Revolution in VOD Ads

Sep 12, 2005  •  Post A Comment

When Schick begins advertising its razors on Music Choice’s video-on-demand service this month, the campaign is likely to mark the start of a raft of new business for the music video service. That’s because word is just beginning to percolate through the VOD advertising community that the content provider is offering something that advertisers can’t get elsewhere: a guarantee.

Music Choice On Demand promises its advertisers that they pay only for spots that are seen, not those that get fast-forwarded. That bold offer isn’t and can’t be made by many other on-demand providers.

“If someone buys 1 million views, they will get that, no matter how long it takes,” said Christina Tancredi, senior VP with Music Choice.

Music Choice tags its videos and the ads as separate entities, allowing them to be tracked separately by Rentrak. Its deal with Rentrak gives Music Choice direct access to measurement information on its VOD activity any time of the day.

Trick-play data on whether or not ads were paused, rewound or fast-forwarded has been unavailable in the industry but is considered a critical objective for VOD measurement because it illuminates what is unknown today in the ad-supported VOD world-whether the ads were watched. Ads, of course, are the financial backbone for basic content providers in the on-demand world.

On the VOD Vanguard

Most networks see their usage data only on a monthly basis from Rentrak via the agreements Rentrak has with cable operators, rather than directly the way Music Choice does, said Ken Papagan, executive VP for Rentrak. However, Rentrak completed a test last month with 18 new providers, including broadcasters, cable networks and studios, and is negotiating deals with them for direct-access daily reports.

For now, Music Choice is in a unique spot and may remain so. Most providers encode their content and ads as one, making it tougher to track commercial viewing habits even with daily reports.

Being on the VOD vanguard has piqued advertisers’ interest in Music Choice.

“We pay for what we get and we know what we get,” said Mitch Oscar, executive VP of Carat Digital. He said he placed the VOD buy for Schick largely because of the guarantee. The razor maker is also advertising on-demand with Adult Swim and Anime Network because the demographics, like those of Music Choice, match the advertiser’s 18 to 34 target.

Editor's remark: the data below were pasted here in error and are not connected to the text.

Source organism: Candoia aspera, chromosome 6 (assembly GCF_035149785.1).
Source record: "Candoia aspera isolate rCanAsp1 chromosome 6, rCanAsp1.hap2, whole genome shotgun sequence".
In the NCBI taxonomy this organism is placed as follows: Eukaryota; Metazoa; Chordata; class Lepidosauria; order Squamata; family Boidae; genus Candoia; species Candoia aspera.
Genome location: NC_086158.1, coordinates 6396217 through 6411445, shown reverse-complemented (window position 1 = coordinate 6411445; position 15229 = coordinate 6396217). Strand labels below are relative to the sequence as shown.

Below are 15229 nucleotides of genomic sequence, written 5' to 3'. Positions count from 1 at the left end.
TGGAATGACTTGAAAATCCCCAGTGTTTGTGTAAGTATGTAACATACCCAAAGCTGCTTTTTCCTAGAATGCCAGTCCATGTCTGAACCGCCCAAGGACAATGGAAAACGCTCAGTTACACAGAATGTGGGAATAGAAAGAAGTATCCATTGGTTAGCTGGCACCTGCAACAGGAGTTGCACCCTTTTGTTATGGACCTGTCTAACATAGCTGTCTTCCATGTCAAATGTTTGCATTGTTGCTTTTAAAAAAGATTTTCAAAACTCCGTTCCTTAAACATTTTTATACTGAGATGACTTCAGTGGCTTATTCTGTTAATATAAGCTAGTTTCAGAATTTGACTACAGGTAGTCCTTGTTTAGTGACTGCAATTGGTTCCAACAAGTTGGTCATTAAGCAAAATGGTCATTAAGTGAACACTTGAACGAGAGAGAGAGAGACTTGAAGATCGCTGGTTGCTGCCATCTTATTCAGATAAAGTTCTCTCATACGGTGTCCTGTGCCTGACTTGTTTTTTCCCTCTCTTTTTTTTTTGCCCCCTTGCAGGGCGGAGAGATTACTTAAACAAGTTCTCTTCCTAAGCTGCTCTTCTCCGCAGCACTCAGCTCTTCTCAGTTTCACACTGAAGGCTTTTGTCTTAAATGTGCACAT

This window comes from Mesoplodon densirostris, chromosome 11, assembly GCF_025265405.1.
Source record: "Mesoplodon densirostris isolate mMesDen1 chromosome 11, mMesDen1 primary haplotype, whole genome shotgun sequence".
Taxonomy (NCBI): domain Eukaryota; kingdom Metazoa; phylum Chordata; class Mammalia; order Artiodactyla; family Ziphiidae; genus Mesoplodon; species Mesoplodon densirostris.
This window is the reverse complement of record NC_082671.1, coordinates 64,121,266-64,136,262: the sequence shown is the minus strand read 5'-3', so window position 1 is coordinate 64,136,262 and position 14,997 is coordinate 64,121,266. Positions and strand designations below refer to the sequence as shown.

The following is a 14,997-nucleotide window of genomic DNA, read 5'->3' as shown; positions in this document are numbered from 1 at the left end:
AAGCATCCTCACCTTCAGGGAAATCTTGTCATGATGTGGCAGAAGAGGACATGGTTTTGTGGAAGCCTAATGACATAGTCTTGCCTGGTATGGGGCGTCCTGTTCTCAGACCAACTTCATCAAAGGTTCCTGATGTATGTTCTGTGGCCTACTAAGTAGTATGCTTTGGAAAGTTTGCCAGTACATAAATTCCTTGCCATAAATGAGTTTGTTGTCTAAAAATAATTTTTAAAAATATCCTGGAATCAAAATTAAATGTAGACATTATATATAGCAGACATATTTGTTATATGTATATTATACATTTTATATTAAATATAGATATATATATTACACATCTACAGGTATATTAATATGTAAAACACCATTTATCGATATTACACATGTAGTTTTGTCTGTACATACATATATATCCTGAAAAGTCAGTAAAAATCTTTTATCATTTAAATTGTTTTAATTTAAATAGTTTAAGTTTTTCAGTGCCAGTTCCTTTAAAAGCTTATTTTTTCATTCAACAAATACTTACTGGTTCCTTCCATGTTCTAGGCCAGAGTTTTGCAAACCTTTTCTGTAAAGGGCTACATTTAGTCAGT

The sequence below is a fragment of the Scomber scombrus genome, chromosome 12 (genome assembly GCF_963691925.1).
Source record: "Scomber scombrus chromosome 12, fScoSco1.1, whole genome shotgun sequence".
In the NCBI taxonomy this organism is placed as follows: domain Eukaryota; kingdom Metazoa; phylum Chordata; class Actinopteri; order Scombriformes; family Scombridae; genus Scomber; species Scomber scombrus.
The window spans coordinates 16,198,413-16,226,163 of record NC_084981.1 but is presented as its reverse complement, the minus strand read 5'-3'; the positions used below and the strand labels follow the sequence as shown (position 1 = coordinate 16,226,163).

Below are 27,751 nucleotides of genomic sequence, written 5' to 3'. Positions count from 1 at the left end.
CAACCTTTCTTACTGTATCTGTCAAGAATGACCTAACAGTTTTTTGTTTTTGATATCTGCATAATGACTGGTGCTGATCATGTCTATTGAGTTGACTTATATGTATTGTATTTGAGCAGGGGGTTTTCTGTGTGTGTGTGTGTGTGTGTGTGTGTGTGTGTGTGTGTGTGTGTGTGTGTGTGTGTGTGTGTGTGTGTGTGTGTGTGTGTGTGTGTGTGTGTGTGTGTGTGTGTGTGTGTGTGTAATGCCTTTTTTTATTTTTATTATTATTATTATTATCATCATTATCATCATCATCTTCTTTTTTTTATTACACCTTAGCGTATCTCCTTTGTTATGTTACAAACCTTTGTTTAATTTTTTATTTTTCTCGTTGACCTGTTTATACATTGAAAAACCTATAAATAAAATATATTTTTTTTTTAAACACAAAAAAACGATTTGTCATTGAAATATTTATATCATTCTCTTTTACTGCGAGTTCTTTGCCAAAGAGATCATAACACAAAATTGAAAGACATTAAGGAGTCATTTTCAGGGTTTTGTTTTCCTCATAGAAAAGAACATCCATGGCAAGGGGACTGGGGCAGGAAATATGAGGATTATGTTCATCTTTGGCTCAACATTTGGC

Starcom is currently evaluating Music Choice for several interested clients for the fourth quarter, said Tracey Scheppach, VP and video innovation director at Starcom USA. “They’re more attractive because they are giving me more of the data elements we are looking for,” she said.

Of course, a guarantee is only as good as the content it stands behind. Viewership of Music Choice has been growing throughout the year on Comcast, and in July Music Choice generated more on-demand views than any other provider, Comcast said. To be fair, consumers can watch six or seven music videos in the same time they watch a half-hour show. And on Comcast on a year-to-date basis for views and time watched, HBO still reigns supreme for VOD, Comcast said.

Nevertheless, from November 2004 through July, Music Choice corralled more than 100 million views for its videos, interviews, concerts and music specials for the cable operator. That’s out of 865 million total on-demand views for Comcast in that same period.

Separating Ads, Content

These numbers form the backbone of Music Choice’s current VOD advertising push.

“There is an active push to secure more advertising, to make Music Choice more of a presence in the advertising community,” Ms. Tancredi said, adding that the service offers an integrated buy across its broadband site too. “This is a relatively new endeavor for us, and we only just started to secure our first advertisers.”

To beef up its ad slate, Ms. Tancredi plans to fill several senior, junior and support staff positions.

Earlier this year Music Choice worked with its first advertisers-Best Buy through StarcomUSA and Coca-Cola through Starcom MediaVest Group. Music Choice is talking with both about renewals. General Motors came on board with Saturn spots, through Starcom MediaVest Group’s GM Planworks division.

Music Choice is also attractive to Starcom because ads need to be delivered only two weeks before they run, rather than four to eight weeks for other networks, said Ed Hauser, a media supervisor at Starcom.

In time, other networks will be able to measure trick-play data too. VOD equipment makers are working on ways to keep the ads and content separated as long as possible, making it easier to track whether an ad was watched or skipped, said Braxton Jarratt, VP of marketing for TandbergTV, which provides technology and systems for live and on-demand television.

Music Choice built its service to tag spots and ads separately because it plans to introduce a new tool in November, starting in an East Coast Comcast market, that lets users create customized and randomized VOD playlists. To design such a system, the advanced coding was needed from the start, Ms. Tancredi said.

Playlists are an innovative idea for VOD. “That’s definitely an architecture a lot of people have talked about,” Mr. Jarratt said.

Music Choice is available through Comcast, but more MSOs should come on board this month. Music Choice declined to specify who’s next, but the service is owned in partnership with Comcast, Adelphia, Cox and Time Warner.

Music Choice offers about 200 to 400 videos on-demand at any given time and plans to grow that figure to several thousand.